I’m very much an introvert but I’m that introvert who’s always managed to do well socially. Somewhere along the way in life, I guess starting in middle school, I developed a very short fuse when I’d see the strong attack the weak. As a freshman in high school this got me in a lot of trouble because I didn’t care if you were a senior and a staple of our nationally-recognized football team: If I saw you picking on someone who was clearly too afraid or incapable of defending themselves, I was going to get in the middle of it by referencing your mom, sister and/or girlfriend in the context of group sex involving all of your friends. Luckily a handful of credible senior guys and foxy senior girls warmed to me pretty quickly either despite or because of this, so I only got beat up a few times before I was largely considered off limits.
I could personally handle just about anything that came my way be it rhetorical or physical and was fortunate to learn pretty young that my mouth was my best weapon and fighting should only be a last resort and only for self-defense, but something about seeing peers who were easier targets get grief…that set me off every time. And I don’t mean “set me off” in an unhinged way. I’d stay pretty measured, but in my far more intemperate younger years I could never stay quiet no matter the situation.
If I were at a party and I’d see one or a group of kids show up who “the cool kids” thought didn’t belong, I’d head straight for that person or group and spend the rest of the night hanging out with them with the hope that it would inspire their confidence to never stop finding their place or taking chances socially. If I was too late and the “cool kids” already started ganging up on them, I’d find a way to diffuse things and then…spend the rest of the night hanging out with them with the hope that it would inspire their confidence to never stop finding their place or taking chances socially.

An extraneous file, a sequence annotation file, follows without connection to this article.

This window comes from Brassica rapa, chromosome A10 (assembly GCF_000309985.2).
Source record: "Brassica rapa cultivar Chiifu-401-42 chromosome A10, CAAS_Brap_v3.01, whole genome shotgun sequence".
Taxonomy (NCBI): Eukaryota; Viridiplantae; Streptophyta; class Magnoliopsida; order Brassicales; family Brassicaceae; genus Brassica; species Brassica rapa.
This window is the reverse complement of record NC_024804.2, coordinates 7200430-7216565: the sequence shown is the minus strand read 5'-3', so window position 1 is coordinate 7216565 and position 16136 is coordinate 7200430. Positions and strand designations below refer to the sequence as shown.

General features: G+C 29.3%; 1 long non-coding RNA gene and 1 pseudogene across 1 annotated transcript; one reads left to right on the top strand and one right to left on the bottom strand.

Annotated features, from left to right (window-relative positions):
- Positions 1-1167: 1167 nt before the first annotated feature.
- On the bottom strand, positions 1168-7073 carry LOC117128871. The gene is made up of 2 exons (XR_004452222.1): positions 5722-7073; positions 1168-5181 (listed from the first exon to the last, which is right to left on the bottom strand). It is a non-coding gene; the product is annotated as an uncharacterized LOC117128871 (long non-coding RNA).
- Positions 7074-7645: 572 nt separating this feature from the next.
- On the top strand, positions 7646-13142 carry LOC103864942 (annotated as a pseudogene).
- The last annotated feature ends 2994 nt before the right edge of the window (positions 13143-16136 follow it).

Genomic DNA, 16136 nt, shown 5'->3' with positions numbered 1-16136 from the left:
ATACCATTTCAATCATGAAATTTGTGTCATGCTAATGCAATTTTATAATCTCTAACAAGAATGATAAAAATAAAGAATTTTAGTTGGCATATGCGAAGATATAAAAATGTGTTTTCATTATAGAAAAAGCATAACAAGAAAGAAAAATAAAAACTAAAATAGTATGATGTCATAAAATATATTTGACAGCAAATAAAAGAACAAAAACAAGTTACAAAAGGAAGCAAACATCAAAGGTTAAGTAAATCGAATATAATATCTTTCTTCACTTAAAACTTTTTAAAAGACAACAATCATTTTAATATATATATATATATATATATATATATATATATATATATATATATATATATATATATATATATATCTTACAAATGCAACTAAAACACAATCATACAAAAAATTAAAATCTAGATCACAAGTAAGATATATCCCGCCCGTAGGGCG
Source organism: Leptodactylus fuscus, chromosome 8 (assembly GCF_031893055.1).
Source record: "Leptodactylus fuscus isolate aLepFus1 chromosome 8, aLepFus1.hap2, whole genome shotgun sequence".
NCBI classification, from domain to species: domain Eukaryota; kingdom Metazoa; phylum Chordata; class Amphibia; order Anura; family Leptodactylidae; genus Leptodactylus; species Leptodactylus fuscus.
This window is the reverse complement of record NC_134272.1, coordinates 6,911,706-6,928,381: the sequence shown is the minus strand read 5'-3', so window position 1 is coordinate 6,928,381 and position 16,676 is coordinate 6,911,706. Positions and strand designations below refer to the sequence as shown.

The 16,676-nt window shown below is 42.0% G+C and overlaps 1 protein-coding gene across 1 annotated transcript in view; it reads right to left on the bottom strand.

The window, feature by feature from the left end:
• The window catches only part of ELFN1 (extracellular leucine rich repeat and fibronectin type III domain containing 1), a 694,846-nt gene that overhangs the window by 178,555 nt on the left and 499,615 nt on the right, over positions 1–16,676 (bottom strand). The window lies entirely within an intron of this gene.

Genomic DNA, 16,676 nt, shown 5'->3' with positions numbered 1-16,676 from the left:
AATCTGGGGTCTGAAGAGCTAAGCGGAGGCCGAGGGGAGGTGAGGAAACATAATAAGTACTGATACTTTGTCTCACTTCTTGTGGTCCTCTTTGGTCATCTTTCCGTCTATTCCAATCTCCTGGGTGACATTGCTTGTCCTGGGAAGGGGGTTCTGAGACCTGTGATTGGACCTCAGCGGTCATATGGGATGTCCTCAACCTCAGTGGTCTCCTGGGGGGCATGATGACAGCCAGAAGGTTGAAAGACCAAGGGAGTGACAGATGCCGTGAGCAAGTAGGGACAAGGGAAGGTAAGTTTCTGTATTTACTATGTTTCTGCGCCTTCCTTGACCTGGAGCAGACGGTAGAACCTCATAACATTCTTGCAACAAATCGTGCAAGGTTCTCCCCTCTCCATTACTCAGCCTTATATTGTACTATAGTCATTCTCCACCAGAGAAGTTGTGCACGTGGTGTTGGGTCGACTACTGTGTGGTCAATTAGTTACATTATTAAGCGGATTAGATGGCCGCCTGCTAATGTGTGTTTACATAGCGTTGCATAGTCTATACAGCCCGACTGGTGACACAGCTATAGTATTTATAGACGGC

I say and use quotation marks around “cool kids” because I never counted myself among those crowds. They liked me a lot but I never liked most of them all that much as most earned their place in pubescent hierarchies based entirely on synthetic qualities. My real friends, the tight-knit groups I kept in middle school, high school, college and still today…were always the more thoughtful, interesting and hilarious ones still capable of a raging good time.
By the time I got to college I had this all pretty much down to a science and it enabled a swagger that had me running things pretty quickly. As a freshman I had the fraternities wanting me to rush with some promising I’d never have to pay dues (though I never did rush), a handful of football players who for some unknown reason would rather hang out in my dorm than their off campus houses, and most of the Deadheads hanging on to nearly everything I did. A basketball player who went on to become famous used to ask me out loud to cheat off him in class because he was cheating off the girl next to him and the professors never got in this guy’s way. (He and I have since laughed about this and if he stumbles on this blog he’ll laugh about it again, but even though I didn’t know I was an introvert back in college, I still valued my alone time greatly. Most people respected this. If I didn’t answer the phone or door, they’d move on. This guy haha, he’d actually knock on the doors and windows saying “I know you’re in there! I can see your car outside!” No matter how much I wanted to be alone, I couldn’t help but love the tenacity haha. Granted I’d never relent, but it’d give me a decent laugh.) The bartenders used to serve my real friends and me pitchers of Captain & Coke while everyone else stood in line waiting for 8 ouncers, and the bouncers would show up at our afterhours parties bringing several cases of beer. I was a half-ass lead guitar player who reluctantly sang too because someone had to, and my two man “band” would pack the place every time we played.